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Paul is adverse to pop culture, “I can’t stand films, there’s too much going on, people walking around, men wearing hats, and women, I just can’t follow them. My favourite film is Titanic. I don’t like it, in fact, I hate it. But it’s my favourite”. On literature he says “I haven’t read a book since I was seventeen”. What about Harry Potter? “Well actually I did try that. It’s rubbish”.
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And so the official interview slot draws to a close as Paul sits up and adjusts the cuffs of his shirt. I leave the house of Winston Smith, anticipated about the evening’s performance, I’m perhaps more confused now as to who Paul Foot really is.
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The evening eventually arrives and I am sitting with my American friend Maggie on the second row. I was beginning to consider myself a quite senior Paul Foot connoisseur by now, afterall, I’d not only seen him perform several times, but I’d interviewed him extensively at his (or Winston’s) bedside, as well as sharing a large icy pitcher of Pimms before the gig.
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Nothing, however, could have prepared me for Paul’s set that night. His comedy started off in recognisable Footian territory, musing on the farcical nature of counselling hotlines pinned to the credits of soap operas. The second phase of his gig took a loony twist as Paul began speculating over the occurrence that is vans—that’s right— just vans, as in the vehicle, and then his invented accessory – vanglasses—.. I just can’t explain…
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My journalistic ability is yet to be formative enough to describe Paul’s set… in fact I question whether I will ever develop writing abilities strong enough to do Paul’s comedy a decent service. Still, the audience of around one hundred Leeds students, were a riotous concoction of laughter fits, gasps of shock and (I’m pretty sure) pissing themselves.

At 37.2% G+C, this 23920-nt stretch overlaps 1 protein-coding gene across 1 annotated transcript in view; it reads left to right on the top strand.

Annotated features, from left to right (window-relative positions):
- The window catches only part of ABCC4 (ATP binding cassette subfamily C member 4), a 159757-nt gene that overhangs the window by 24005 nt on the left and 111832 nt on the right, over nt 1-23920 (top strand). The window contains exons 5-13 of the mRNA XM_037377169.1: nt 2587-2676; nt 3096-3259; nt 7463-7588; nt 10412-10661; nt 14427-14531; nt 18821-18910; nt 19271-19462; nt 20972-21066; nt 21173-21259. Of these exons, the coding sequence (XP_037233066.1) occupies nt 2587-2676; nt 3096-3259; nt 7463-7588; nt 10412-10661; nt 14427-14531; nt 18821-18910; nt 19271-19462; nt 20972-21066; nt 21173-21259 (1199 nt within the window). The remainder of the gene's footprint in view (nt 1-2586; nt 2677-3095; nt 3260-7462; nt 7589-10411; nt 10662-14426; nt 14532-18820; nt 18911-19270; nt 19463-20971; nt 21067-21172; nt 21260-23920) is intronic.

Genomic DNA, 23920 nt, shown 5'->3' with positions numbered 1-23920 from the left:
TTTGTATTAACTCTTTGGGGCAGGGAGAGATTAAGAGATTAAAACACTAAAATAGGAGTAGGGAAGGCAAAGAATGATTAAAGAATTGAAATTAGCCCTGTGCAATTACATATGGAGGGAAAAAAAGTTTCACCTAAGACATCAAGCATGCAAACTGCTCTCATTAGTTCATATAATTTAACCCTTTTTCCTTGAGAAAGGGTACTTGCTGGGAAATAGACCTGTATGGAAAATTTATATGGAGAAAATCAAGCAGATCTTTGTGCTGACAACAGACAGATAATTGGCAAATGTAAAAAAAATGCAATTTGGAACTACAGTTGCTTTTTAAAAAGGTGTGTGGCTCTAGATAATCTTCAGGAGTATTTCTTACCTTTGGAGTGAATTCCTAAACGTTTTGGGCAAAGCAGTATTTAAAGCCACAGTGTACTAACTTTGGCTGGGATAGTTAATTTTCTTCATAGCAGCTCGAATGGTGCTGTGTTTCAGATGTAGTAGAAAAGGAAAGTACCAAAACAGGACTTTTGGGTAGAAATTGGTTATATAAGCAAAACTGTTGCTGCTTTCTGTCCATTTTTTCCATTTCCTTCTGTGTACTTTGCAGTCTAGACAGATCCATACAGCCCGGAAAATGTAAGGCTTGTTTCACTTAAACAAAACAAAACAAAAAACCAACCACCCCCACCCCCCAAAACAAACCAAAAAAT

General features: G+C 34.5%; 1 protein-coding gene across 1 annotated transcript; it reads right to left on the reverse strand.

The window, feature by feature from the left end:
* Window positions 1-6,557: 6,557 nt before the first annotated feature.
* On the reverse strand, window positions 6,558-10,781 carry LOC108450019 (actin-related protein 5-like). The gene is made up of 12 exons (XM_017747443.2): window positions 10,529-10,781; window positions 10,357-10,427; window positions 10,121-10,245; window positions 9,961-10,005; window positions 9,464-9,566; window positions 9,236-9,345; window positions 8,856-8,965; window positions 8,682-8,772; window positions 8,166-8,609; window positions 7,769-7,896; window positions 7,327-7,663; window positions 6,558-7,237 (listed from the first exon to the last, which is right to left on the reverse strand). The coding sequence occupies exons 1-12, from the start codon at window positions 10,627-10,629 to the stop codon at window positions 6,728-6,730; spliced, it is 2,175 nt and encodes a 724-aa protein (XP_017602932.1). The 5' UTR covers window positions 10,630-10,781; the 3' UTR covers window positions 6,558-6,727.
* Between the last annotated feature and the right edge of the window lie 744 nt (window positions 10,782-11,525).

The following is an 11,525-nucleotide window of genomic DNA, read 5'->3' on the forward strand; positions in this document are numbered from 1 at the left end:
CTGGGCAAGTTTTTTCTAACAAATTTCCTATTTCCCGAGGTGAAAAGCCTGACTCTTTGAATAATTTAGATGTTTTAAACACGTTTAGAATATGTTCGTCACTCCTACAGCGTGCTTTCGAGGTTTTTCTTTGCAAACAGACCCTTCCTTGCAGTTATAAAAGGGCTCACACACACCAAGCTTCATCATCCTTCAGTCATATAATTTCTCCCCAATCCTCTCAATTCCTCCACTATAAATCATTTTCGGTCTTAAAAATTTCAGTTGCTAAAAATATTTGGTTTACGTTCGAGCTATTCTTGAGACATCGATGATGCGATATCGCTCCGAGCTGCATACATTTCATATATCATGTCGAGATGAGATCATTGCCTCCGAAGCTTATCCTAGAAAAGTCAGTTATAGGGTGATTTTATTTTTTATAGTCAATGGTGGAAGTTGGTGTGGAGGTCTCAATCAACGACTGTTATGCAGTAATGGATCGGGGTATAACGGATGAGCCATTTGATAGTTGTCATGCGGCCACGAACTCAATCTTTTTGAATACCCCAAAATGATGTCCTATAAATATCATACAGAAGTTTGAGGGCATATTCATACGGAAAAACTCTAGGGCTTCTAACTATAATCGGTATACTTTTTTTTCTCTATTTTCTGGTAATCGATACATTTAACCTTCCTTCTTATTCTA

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The final part of Paul Foot’s act was titled “Revenge on a Bed & Breakfast Landlady”. The complex and increasingly elaborate tale spiralled out of control until, somehow, Paul had two men simulating sex with themselves on stage, ululating like Red Indians and pretending to smash imaginary china dollies while he screwed himself up into a ball on the floor and started wailing as if in pain. The audience by this point had lost all sense of reality to their inner senses and to laughter. None of them knew what to think anymore, they just knew that Paul Foot was something else.
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“In my teens I imagined my future self at 48 years old, married, with a Ford Sierra and children” Paul told me quietly as we walked towards the grandeur and noise of Leeds University Union. His career stands testament to how none of us, not even Oxford maths graduates, can predict our futures, but that creativity and humour are enough to be a success, and more importantly – to be happy.
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Students run up to Paul post-gig, asking for info about upcoming gigs, excited girls take photos alongside him while even the most scrofulous of boys offer him their rosy-cheeked praise. He is invited to a handful of parties too. Surely the cool party culture is the icing on the comedian’s cake, it’s the social approval they all craved in school, the opportunity for them to cash-in all that hard-crafted humour for drugs and sex?
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“I’m okay thanks” he politely rebuts. “I don’t really feel like partying tonight, but I’m quite hungry though, I might just get some food”. And so Paul Foot’s off— in his Paul Smith tie, roll-along case in tow, and disappears into the warm May moonlight.
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Follow Paul Foot on Twitter: www.twitter.com/paulfoot and join his Official Facebonk Page.
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Skittles: Taste The Facebook Following


Skittles have launched a Facebook campaign in which a hunk is locked in a perspex box for 24 hours with Skittles dropped on him every 15 minutes. The amount of Skittles dropped every 15 minutes depends on the amount of people who have joined up with Skittles on Facebook during that period. Genius.

In signing up not only do you swear online allegiance to Skittles, but you also give Skittles access to all of your basic details including name, gender, a list of your friends and associates, and any photos or content that you've added to Facebook with an 'everyone can see' setting, so it is essentially a data mining exercise in which online privacy is yet agaiOOH LOOK... Skittles falling on a hunk's head! WHOOOOO!